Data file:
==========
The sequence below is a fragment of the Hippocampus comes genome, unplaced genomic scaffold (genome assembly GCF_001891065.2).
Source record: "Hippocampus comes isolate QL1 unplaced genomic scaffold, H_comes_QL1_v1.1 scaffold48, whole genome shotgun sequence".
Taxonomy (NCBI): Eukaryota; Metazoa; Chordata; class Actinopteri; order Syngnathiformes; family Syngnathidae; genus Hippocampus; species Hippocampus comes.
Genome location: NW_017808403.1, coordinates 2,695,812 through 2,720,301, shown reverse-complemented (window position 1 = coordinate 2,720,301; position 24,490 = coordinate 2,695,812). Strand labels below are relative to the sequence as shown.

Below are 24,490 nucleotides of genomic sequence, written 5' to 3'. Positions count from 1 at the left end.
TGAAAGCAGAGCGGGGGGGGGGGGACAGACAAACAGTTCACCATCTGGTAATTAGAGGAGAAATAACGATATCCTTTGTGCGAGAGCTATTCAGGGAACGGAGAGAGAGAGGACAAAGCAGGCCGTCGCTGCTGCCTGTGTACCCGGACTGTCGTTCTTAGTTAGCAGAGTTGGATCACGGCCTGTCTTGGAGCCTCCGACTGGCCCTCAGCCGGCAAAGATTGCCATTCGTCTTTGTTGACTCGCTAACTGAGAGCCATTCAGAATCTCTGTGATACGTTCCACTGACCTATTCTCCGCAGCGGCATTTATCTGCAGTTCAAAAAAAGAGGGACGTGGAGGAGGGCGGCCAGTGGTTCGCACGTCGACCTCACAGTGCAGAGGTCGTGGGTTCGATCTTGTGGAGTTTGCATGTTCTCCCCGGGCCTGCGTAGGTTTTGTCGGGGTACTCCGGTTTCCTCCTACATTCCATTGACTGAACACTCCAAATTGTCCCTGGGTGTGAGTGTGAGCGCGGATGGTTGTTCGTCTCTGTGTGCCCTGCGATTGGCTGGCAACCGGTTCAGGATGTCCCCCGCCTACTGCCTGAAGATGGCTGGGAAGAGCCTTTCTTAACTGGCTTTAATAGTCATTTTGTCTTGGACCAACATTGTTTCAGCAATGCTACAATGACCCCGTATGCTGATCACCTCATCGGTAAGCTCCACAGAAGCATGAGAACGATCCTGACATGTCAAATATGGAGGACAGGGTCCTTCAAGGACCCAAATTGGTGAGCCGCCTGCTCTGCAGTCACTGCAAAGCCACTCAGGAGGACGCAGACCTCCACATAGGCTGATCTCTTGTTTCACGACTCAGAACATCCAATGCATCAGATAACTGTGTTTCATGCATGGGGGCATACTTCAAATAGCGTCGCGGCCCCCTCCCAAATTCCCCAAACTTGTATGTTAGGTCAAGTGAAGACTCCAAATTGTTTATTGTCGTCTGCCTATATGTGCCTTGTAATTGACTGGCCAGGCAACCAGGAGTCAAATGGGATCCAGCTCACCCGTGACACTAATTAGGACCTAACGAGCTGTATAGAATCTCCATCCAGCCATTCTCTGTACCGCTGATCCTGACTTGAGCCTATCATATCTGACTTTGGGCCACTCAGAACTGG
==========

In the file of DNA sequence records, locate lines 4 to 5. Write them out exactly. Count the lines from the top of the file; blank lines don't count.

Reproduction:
Genome location: NW_017808403.1, coordinates 2,695,812 through 2,720,301, shown reverse-complemented (window position 1 = coordinate 2,720,301; position 24,490 = coordinate 2,695,812). Strand labels below are relative to the sequence as shown.

Below are 24,490 nucleotides of genomic sequence, written 5' to 3'. Positions count from 1 at the left end.